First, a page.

Tim Bradburn – IAMGOLD
There was a time when Tim Bradburn tried to punch his weight as an amateur boxer.
“That didn’t turn out so well,” he admits. “But I then discovered I liked the fight in law, and I also wanted to help build things.”
That combination has helped Bradburn strike gold as the general counsel for IAMGOLD Corp., the Canadian mining company embarking on a project that’s both close to home and enormously lucrative.
No one is likely to find Bradburn with a pickaxe and sluice box working a claim at the Côté Gold project in Ontario. It’s the legal prospecting he’s helping guide for IAMGOLD while working to ensure the rights and opportunities of the Indigenous population are honored.
“It’s the right thing to do because they were first on the land,” Bradburn says. “Indigenous agreements are crucial. You need the buy-in because site access and development may become difficult without it, and the benefits to the local communities have to be formally honored.”
According to an IAMGOLD fact sheet, there’s gold in them there Côté Gold reserves—proven and probable reserves of 7.3 million ounces in a mine with a life expectancy of at least 18 years.
The company acquired Côté Gold in 2012, the same year it acquired Trelawney Mining and Exploration, and is partnering with Japan’s Sumitomo Metal Mining on the project. Construction began in September 2020 and full-scale mining is slated to begin in the second half of 2023.
IAMGOLD is investing $875 to $925 million to move ahead with Côté Gold and expects to produce 363,000 ounces of gold annually. At $1,900 per ounce, with a 5 percent discount, the net present value of Côté Gold is $2.5 billion, Bradburn says.
Founded 30 years ago in 1991, IAMGOLD is no newcomer to mining. But until the Côté Gold project, its mining operations were concentrated in South America and Africa. So not only will the project boost the company’s annual production to more than one million ounces, it’s also significantly closer to the company’s Toronto headquarters.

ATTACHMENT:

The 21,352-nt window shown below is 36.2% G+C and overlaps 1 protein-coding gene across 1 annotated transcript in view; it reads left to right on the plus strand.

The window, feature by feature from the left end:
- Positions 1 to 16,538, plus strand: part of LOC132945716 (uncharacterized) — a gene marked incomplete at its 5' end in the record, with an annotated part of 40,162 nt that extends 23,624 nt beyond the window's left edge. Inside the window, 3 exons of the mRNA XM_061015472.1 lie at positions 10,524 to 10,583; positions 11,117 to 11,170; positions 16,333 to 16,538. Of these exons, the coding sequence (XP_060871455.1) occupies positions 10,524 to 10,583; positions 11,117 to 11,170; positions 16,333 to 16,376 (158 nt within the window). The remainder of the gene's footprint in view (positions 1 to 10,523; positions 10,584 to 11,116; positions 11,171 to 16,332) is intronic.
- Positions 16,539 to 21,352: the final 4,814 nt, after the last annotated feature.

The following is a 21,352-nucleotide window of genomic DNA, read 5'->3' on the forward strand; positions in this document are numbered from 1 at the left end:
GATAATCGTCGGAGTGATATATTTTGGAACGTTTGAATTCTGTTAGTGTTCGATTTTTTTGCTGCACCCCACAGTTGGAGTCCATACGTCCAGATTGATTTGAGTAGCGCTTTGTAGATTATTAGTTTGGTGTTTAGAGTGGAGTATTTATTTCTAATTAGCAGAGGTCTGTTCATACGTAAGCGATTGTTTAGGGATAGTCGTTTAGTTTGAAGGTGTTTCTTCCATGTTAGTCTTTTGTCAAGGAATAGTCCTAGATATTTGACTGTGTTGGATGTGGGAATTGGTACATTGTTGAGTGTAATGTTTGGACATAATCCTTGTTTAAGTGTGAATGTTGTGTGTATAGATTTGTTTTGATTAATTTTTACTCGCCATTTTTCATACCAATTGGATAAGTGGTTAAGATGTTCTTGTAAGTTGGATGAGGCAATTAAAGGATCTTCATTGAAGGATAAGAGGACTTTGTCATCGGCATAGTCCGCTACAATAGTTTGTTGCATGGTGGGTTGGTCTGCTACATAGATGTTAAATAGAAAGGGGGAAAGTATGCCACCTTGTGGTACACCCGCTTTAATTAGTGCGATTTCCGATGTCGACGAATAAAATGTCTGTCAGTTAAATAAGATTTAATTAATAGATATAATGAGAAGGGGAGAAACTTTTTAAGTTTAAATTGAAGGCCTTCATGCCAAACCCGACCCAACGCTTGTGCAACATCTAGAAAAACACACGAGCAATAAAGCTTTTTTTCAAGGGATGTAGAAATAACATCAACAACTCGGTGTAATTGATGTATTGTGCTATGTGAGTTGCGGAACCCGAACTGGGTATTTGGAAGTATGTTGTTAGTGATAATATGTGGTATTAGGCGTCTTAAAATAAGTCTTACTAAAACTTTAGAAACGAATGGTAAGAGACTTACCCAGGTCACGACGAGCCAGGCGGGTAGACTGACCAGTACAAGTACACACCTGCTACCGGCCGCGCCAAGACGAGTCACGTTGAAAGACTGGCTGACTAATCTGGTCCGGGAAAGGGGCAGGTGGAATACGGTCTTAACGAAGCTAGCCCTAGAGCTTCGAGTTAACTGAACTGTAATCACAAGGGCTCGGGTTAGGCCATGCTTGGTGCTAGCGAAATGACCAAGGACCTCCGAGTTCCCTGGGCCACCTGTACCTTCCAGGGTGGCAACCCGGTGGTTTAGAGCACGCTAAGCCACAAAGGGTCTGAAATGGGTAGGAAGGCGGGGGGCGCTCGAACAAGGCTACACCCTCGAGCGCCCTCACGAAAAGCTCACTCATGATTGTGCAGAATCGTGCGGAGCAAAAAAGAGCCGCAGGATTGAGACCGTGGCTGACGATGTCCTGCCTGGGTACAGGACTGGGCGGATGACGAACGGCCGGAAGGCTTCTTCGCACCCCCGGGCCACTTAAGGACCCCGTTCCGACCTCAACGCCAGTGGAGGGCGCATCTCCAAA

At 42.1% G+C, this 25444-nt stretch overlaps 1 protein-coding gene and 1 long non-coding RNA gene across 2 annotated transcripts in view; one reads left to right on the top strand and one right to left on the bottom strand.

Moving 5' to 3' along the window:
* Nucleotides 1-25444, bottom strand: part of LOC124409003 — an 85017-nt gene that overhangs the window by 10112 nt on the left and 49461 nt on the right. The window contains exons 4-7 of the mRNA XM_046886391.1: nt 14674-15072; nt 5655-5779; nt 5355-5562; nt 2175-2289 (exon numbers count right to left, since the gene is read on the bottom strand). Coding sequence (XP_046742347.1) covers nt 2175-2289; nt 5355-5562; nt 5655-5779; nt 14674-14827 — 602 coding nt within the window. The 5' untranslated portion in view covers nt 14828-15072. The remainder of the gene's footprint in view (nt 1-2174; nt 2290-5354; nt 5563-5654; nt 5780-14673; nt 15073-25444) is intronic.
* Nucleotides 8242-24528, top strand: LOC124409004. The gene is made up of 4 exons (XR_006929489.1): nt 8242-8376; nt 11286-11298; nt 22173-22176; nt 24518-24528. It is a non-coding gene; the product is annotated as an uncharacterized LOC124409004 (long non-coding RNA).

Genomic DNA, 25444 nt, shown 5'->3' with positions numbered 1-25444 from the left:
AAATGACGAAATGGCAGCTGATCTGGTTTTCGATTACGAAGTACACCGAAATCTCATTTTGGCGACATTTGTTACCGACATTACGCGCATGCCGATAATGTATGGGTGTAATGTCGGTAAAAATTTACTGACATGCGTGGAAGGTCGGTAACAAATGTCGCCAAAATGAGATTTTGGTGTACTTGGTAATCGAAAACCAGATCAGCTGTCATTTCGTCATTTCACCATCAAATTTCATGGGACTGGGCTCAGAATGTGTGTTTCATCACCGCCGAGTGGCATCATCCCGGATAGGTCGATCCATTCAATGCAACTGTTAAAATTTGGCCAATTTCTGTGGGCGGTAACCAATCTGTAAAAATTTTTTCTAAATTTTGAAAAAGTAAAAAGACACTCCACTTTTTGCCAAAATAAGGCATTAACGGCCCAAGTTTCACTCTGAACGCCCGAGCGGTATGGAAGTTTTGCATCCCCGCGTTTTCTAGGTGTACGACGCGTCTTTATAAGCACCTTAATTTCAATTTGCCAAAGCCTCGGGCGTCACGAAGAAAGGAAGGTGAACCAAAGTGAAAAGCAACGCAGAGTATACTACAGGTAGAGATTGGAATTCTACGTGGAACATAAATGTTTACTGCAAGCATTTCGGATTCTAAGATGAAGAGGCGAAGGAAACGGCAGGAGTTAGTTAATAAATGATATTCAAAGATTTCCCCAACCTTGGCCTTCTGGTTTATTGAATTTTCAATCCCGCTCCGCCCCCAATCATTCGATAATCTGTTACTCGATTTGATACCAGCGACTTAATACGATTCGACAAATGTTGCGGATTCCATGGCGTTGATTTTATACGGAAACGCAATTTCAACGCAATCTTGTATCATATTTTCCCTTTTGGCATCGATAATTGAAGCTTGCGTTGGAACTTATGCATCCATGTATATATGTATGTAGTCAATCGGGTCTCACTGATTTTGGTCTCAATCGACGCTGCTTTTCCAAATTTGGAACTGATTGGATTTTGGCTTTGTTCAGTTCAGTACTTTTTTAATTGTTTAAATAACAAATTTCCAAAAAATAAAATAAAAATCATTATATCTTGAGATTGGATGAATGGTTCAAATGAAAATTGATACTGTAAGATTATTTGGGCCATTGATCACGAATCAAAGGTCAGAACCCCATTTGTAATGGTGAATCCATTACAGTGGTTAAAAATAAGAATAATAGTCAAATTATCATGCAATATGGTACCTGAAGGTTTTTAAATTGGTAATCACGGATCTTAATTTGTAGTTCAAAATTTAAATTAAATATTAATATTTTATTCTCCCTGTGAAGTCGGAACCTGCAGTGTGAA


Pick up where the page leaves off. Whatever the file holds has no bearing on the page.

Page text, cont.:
The Côté Gold project will also lower IAMGOLD’s production costs, even though a glance at a map of Ontario could lead one to think Côté Gold is out in the middle of nowhere. The closest town is Gogama, population 300 or so, about 12 miles away. The larger city of Sudbury is about 125 miles south. But the remote acreage is still home to a lot of people, and before anyone started digging, Bradburn worked with colleagues to draw up the agreements with local Indigenous populations to share the potential wealth of the venture.
Included in the impact benefit agreements are upfront and ongoing payments, hiring preferences where possible and job training to help create sustainable skill sets, he explains. Overall, Côté Gold is expected to generate 1,000 local jobs during construction, 450 jobs while in operation and $10 billion ($7.9 billion U.S.) in economic activity.
“No matter where in the world you are working, you learn that social, local community acceptance of your activities is as important as formal legal license,” Bradburn says.
He helped draft the working agreement with Sumitomo Metal Mining, the Japanese partner company, and negotiated other commercial agreements. It’s a part of the job he enjoys, in addition to working to ensure IAMGOLD adheres to and advances its trademarked “Zero Harm” approach to its environmental, social and governance criteria.
From protecting waterways, fish and wildlife habitats at Côté Gold to building hybrid solar and fuel power plants at its mines in Burkina Faso in Africa and Suriname in South America to reducing its carbon footprint, IAMGOLD embraces sustainability in its worldwide activities, Bradburn says.
During the COVID-19 pandemic, the company has provided additional financial support to the communities where it operates in South America and Africa to help in prevention and containment. At Côté Gold, additional rooms and facilities at camp have been built to ensure adequate social distancing and strict screening protocols have been implemented, including antigen testing.
Ready for the next deal
A native of Toronto, he jokes he got into boxing because he couldn’t skate, but as his father was a prominent attorney, a legal career was always a consideration.
After earning his degree in psychology from York University, Bradburn earned his JD from Osgoode Hall Law School and took an interest in corporate and securities law. In August 2002, early in his legal career, he joined the Ontario Securities Commission.
His two years there further fueled his interest in securities law and public corporations, he recalls, and he carried that interest into the private sector when he became counsel at Dundee Securities Corp. in February 2004.
Even so, when approached by IAMGOLD, Bradburn says he had no idea how much he’d like working in the mining industry and had to take a crash course in the methods, processes and jargon when he joined.
“Mining is a natural fit for me because I love collaboration and building,” he says. “There are two methods to building a company like IAMGOLD—through M&A or organically, which is where IAMGOLD is headed with its pipeline of assets, including Côté Gold.”
It’s rewarding, but not always easy, he concedes.
“It’s exciting to have Côté Gold in our own backyard,” Bradburn says. “So much of our exploration, development and operations have been in distant places because it’s where the resources have been. Personally, it’s been a heck of journey. The sometimes sleepless nights are easy when you love what you do, who you work with and who you’re doing it for.”
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